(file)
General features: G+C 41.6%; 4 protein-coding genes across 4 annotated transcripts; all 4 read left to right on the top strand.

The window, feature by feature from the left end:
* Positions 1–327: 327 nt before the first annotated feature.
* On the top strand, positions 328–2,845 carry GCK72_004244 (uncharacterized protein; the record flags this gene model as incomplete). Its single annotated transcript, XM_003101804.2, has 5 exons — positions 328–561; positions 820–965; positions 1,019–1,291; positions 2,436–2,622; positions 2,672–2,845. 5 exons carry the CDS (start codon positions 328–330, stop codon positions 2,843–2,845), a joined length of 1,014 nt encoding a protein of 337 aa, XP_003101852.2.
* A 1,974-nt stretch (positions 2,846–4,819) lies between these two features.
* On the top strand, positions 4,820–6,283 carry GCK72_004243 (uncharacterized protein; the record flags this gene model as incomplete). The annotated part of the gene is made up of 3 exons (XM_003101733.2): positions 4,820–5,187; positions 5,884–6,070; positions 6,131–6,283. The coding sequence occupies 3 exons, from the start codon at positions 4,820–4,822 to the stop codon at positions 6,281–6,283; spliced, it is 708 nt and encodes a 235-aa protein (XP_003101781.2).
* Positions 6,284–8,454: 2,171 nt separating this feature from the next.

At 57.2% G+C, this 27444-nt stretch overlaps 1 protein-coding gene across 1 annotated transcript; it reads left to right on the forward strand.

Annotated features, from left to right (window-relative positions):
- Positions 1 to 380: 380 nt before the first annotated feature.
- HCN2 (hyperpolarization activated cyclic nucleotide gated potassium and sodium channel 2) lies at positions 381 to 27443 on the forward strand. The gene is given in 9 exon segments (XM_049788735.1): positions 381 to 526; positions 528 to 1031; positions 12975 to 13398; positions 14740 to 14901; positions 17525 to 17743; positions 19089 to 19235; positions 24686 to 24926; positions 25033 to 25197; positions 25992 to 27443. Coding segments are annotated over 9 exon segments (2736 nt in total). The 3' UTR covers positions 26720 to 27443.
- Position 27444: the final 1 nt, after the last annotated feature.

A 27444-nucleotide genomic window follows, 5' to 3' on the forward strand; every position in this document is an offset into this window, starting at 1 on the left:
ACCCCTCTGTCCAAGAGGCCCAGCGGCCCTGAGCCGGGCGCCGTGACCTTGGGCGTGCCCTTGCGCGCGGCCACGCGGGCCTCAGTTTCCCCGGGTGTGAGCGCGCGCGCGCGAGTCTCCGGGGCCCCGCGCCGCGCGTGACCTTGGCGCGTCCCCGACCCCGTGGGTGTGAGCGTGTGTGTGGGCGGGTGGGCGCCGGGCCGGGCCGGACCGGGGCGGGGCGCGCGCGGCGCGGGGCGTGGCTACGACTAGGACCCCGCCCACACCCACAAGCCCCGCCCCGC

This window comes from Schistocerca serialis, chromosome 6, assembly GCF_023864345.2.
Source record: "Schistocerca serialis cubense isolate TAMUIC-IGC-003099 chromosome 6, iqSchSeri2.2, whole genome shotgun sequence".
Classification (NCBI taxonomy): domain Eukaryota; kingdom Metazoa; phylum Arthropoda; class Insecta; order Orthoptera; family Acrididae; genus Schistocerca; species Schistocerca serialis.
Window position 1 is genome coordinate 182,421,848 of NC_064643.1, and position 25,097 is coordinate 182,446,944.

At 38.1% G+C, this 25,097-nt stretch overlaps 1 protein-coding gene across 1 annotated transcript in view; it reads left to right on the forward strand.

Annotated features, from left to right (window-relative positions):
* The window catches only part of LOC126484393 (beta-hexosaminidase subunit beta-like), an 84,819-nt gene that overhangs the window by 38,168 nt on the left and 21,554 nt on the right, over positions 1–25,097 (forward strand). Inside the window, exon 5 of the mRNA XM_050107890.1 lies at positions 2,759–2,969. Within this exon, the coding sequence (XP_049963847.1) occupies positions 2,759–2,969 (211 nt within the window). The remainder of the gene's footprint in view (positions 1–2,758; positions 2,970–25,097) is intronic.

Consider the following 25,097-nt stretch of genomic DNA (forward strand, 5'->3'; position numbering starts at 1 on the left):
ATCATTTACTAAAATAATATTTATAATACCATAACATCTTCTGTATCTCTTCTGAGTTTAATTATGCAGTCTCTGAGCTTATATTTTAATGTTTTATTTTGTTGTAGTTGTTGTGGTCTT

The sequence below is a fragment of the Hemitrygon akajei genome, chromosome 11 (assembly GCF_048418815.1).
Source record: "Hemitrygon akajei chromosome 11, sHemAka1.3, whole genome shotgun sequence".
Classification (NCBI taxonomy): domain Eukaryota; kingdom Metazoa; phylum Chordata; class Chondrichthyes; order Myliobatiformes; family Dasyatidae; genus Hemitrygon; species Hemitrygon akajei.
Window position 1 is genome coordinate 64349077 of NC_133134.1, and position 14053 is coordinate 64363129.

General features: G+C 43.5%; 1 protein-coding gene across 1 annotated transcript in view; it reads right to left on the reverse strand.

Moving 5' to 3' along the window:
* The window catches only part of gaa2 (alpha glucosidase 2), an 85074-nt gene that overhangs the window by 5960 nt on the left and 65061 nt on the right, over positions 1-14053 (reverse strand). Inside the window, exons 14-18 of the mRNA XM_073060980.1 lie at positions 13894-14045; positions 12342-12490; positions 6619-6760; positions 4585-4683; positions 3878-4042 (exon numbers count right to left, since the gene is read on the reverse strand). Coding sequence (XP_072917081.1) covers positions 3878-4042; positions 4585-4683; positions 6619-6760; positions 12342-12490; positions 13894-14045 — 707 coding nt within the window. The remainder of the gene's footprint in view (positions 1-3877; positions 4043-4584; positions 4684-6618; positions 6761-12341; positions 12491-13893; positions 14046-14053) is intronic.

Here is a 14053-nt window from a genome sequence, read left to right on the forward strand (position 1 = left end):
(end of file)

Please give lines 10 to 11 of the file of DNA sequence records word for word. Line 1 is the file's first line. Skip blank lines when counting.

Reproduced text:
- Positions 1 to 380: 380 nt before the first annotated feature.
- HCN2 (hyperpolarization activated cyclic nucleotide gated potassium and sodium channel 2) lies at positions 381 to 27443 on the forward strand. The gene is given in 9 exon segments (XM_049788735.1): positions 381 to 526; positions 528 to 1031; positions 12975 to 13398; positions 14740 to 14901; positions 17525 to 17743; positions 19089 to 19235; positions 24686 to 24926; positions 25033 to 25197; positions 25992 to 27443. Coding segments are annotated over 9 exon segments (2736 nt in total). The 3' UTR covers positions 26720 to 27443.